Now, let me now distinguish two different things.  One, which is crucial for the internet solution, is infrastructure, and then services.  You know that China is already, it's been said by ITU, is a leader in 4G in the world.  And I think China is going to be one of the first countries in the world to introduce 5G.  Why this is important?  Because 5G is the internet of the future.  5G is a new way to communicate.  And basically, what we change is the two main revolutions ‑‑ not only that we're able to add better connection with our mobile phones.  We could load movie in a few seconds.  But, the real innovation would be the possibility to collect data from objects, from machines, and this will mean, obviously big data, will mean the possibility to use a better artificial intelligence cloud services and also load other services.

So, we will see a new era of internet.  And I think, I believe, the leadership of the Chinese government.  China has understood and is invested in this future.  So, obviously, at the same time, there are aspects that are important at the level of the service, if we relate to government.  For example, obviously, the development of the government, Smart Cities, Wi‑Fi hot spot.  Wi‑Fi, if you go to China, you'll see Wi‑Fi everywhere.  You can connect very easily.  But, at the same time, it's clear that this trend of China is the prospector.  The Chinese companies are very competitive in the digital sector, and are willing to innovate and to grow, and to promote new services.  Other than said, I will not repeat, there are companies today, we know that the stock values trend today higher than Facebook.  We know the staffs of Alibaba, but I can tell you, there are many, many other companies which may be even people they don't know they exist, that they, as the big market capitalization, and they can make also profit.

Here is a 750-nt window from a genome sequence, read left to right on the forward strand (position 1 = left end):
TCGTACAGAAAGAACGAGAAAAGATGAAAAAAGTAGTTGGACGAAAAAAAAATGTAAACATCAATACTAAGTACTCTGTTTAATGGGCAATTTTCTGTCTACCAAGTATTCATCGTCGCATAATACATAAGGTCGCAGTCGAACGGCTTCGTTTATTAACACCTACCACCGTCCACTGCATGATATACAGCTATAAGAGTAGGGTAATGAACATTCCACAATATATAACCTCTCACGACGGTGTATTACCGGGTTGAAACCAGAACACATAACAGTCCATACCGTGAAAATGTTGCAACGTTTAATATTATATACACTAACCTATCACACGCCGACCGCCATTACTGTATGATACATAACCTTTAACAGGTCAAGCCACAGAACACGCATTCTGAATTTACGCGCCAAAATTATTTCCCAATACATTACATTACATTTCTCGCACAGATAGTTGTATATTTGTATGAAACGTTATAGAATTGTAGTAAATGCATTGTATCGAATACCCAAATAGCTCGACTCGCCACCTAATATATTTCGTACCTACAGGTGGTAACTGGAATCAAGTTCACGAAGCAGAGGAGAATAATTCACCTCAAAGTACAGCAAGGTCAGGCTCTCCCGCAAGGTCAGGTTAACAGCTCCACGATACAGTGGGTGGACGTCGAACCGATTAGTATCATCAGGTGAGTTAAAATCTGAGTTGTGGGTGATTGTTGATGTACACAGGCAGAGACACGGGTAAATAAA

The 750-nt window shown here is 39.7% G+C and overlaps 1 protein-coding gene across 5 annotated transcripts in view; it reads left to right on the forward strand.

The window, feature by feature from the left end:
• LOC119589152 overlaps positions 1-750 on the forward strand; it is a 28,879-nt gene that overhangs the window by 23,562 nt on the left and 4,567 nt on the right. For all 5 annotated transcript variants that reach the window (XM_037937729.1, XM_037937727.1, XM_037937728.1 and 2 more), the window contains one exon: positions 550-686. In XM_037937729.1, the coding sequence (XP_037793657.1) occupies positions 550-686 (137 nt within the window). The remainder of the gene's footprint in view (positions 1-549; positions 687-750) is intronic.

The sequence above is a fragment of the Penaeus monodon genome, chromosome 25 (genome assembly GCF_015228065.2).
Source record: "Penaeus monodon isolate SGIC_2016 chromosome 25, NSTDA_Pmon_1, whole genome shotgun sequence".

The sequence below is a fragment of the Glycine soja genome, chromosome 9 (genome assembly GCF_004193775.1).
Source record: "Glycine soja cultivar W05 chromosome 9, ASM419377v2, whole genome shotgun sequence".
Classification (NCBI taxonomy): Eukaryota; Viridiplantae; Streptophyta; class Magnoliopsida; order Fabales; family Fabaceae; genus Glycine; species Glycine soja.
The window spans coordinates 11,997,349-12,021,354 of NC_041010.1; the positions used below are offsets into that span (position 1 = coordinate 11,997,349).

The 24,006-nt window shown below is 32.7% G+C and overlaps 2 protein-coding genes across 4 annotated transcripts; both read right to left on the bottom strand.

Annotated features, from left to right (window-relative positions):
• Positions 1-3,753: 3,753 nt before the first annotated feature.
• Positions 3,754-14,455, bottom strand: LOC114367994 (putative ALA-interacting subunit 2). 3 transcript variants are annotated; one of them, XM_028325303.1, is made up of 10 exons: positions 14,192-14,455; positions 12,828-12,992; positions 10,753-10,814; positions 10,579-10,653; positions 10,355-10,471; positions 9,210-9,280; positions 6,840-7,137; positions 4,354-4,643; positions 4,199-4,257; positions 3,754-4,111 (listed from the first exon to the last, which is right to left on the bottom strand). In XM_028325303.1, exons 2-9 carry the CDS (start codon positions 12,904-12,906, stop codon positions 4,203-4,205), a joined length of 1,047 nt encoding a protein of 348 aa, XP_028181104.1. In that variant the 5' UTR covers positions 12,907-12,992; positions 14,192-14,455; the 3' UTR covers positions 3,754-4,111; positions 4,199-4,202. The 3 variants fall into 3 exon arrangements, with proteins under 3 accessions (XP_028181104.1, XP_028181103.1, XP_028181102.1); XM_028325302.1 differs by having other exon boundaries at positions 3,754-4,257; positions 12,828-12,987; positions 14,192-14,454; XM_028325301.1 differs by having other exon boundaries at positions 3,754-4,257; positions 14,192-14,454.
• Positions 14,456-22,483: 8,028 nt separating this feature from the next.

So, but I would like to ‑‑ I would like, it's quite interesting, because China's company, compared to, for example, Google, Facebook, which mainly in advertising, they're a slightly different business model.  And they try to monetize to services and subscription.  And what will happen in China, and what this company are doing in China sooner or later will be done also abroad.  In the last ‑‑ the past two years, according to CBI, the Baidu, Alibaba, and JV have invested five and 6 billion in 48 bids in U.S., only in U.S., buying company in U.S.  So, I think that the leadership of the Chinese internet, is thanks to a policy of the government which has promoted innovation.

But, at the same time, it's also the capacity of the Chinese internet companies to compete, to innovate, to stay on the market, and I think what we could be seeing in the future, in the near future, is the expansion, international expansion.  Today, basically, Baidu, Alibaba, and net customer are in China.  But, I think that the time is coming and we already have company very successful, for example, in the telecommute area.  My feeling is they will start and dedicate to the international expansion.  And then, once this will happen, this company, the Chinese company, will have an influence on the internet governance, and will be more important, even, of Google, Apple, Facebook, and Amazon, the influence today.

So, driver success on the internet is a key factor in the influence of internet governance, and I think that the Chinese giant, tech giants, are in that position to do so.  Thank you very much.

>> BIN BIN WEI: Thank you, Luigi.  Thank you for your intervention from the perspective of a long‑time observer of China's economic developments.  And, from someone devoted to China media corporations in the field of digital economy.  Thank you very much.  Now, we have some time for Q&A.  Things we have to finish before 9:00 o'clock, so, time is limited.  I will open the floor, and please identify yourself before you ask a question, and make it clear whom you address the question to.  And one question at a time.  Thank you.  The floor is yours.  The floor is open.  No?  Okay.

No questions?  It seems that everything is clear.  (laughter).  Okay. Oh, Okay.

>> My name is Taishan from the delegation.  My question goes to Luigi.  He said, 5G is the future internet.  But, from my perspective, 5G is on layer 2, and the internet is standardized in layer 3.  So, from my perspective, 5G is only one of the transport layers, and if you think about the bandwidth you would like to reach with 5G, you go into the 20 gigahertz event, and then you have a circle of only 500, up to 1 kilometer.  So, the main issue with 5G is not the wireless part, but you have to connect all the base stations.

So, from my perspective, 5G is not one of the key factors of the modern internet because you need to have fiber to connect all the needed space stations.  What do you think about it?